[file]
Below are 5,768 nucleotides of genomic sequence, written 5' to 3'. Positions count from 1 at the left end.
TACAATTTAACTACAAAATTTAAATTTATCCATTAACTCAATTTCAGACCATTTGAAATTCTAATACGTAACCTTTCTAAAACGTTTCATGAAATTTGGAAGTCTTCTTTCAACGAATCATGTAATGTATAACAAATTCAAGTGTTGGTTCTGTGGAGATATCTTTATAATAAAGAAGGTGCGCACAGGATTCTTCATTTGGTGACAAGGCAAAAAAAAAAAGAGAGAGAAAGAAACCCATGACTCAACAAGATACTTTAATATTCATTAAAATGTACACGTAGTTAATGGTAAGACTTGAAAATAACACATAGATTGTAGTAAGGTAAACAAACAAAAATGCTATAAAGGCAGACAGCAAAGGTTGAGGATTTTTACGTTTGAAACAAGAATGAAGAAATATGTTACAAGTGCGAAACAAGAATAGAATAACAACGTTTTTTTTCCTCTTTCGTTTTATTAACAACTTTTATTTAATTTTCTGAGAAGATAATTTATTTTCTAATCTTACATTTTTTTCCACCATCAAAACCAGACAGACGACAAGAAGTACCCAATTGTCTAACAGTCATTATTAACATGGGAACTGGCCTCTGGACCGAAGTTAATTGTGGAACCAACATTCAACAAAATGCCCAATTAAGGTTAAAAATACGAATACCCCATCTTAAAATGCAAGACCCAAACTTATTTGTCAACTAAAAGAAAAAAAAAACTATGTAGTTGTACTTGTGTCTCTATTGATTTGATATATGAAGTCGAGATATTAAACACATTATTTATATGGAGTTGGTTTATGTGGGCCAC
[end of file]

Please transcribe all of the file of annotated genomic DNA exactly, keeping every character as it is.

Below are 5,768 nucleotides of genomic sequence, written 5' to 3'. Positions count from 1 at the left end.
TACAATTTAACTACAAAATTTAAATTTATCCATTAACTCAATTTCAGACCATTTGAAATTCTAATACGTAACCTTTCTAAAACGTTTCATGAAATTTGGAAGTCTTCTTTCAACGAATCATGTAATGTATAACAAATTCAAGTGTTGGTTCTGTGGAGATATCTTTATAATAAAGAAGGTGCGCACAGGATTCTTCATTTGGTGACAAGGCAAAAAAAAAAAGAGAGAGAAAGAAACCCATGACTCAACAAGATACTTTAATATTCATTAAAATGTACACGTAGTTAATGGTAAGACTTGAAAATAACACATAGATTGTAGTAAGGTAAACAAACAAAAATGCTATAAAGGCAGACAGCAAAGGTTGAGGATTTTTACGTTTGAAACAAGAATGAAGAAATATGTTACAAGTGCGAAACAAGAATAGAATAACAACGTTTTTTTTCCTCTTTCGTTTTATTAACAACTTTTATTTAATTTTCTGAGAAGATAATTTATTTTCTAATCTTACATTTTTTTCCACCATCAAAACCAGACAGACGACAAGAAGTACCCAATTGTCTAACAGTCATTATTAACATGGGAACTGGCCTCTGGACCGAAGTTAATTGTGGAACCAACATTCAACAAAATGCCCAATTAAGGTTAAAAATACGAATACCCCATCTTAAAATGCAAGACCCAAACTTATTTGTCAACTAAAAGAAAAAAAAAACTATGTAGTTGTACTTGTGTCTCTATTGATTTGATATATGAAGTCGAGATATTAAACACATTATTTATATGGAGTTGGTTTATGTGGGCCAC